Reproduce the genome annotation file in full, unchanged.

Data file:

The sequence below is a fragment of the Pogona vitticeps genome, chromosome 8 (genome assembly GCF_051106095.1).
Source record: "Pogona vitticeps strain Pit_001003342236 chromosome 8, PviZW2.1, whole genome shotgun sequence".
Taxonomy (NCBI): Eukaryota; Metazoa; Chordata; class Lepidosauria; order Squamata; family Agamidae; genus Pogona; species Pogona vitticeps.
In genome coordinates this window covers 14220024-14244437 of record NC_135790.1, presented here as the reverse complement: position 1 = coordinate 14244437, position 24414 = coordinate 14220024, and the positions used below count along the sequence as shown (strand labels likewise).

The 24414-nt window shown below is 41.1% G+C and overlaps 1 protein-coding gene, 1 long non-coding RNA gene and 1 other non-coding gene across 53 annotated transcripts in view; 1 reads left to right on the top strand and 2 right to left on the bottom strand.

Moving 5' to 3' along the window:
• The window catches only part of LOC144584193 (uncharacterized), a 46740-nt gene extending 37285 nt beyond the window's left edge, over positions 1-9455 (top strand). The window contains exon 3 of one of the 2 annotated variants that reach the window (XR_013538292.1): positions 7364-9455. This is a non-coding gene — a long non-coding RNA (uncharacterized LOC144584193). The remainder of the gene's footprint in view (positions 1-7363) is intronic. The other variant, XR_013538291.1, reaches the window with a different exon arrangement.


The sequence below is a fragment of the Pogona vitticeps genome, chromosome 8 (genome assembly GCF_051106095.1).
Source record: "Pogona vitticeps strain Pit_001003342236 chromosome 8, PviZW2.1, whole genome shotgun sequence".
Taxonomy (NCBI): Eukaryota; Metazoa; Chordata; class Lepidosauria; order Squamata; family Agamidae; genus Pogona; species Pogona vitticeps.
In genome coordinates this window covers 14220024-14244437 of record NC_135790.1, presented here as the reverse complement: position 1 = coordinate 14244437, position 24414 = coordinate 14220024, and the positions used below count along the sequence as shown (strand labels likewise).

The 24414-nt window shown below is 41.1% G+C and overlaps 1 protein-coding gene, 1 long non-coding RNA gene and 1 other non-coding gene across 53 annotated transcripts in view; 1 reads left to right on the top strand and 2 right to left on the bottom strand.

Moving 5' to 3' along the window:
• The window catches only part of LOC144584193 (uncharacterized), a 46740-nt gene extending 37285 nt beyond the window's left edge, over positions 1-9455 (top strand). The window contains exon 3 of one of the 2 annotated variants that reach the window (XR_013538292.1): positions 7364-9455. This is a non-coding gene — a long non-coding RNA (uncharacterized LOC144584193). The remainder of the gene's footprint in view (positions 1-7363) is intronic. The other variant, XR_013538291.1, reaches the window with a different exon arrangement.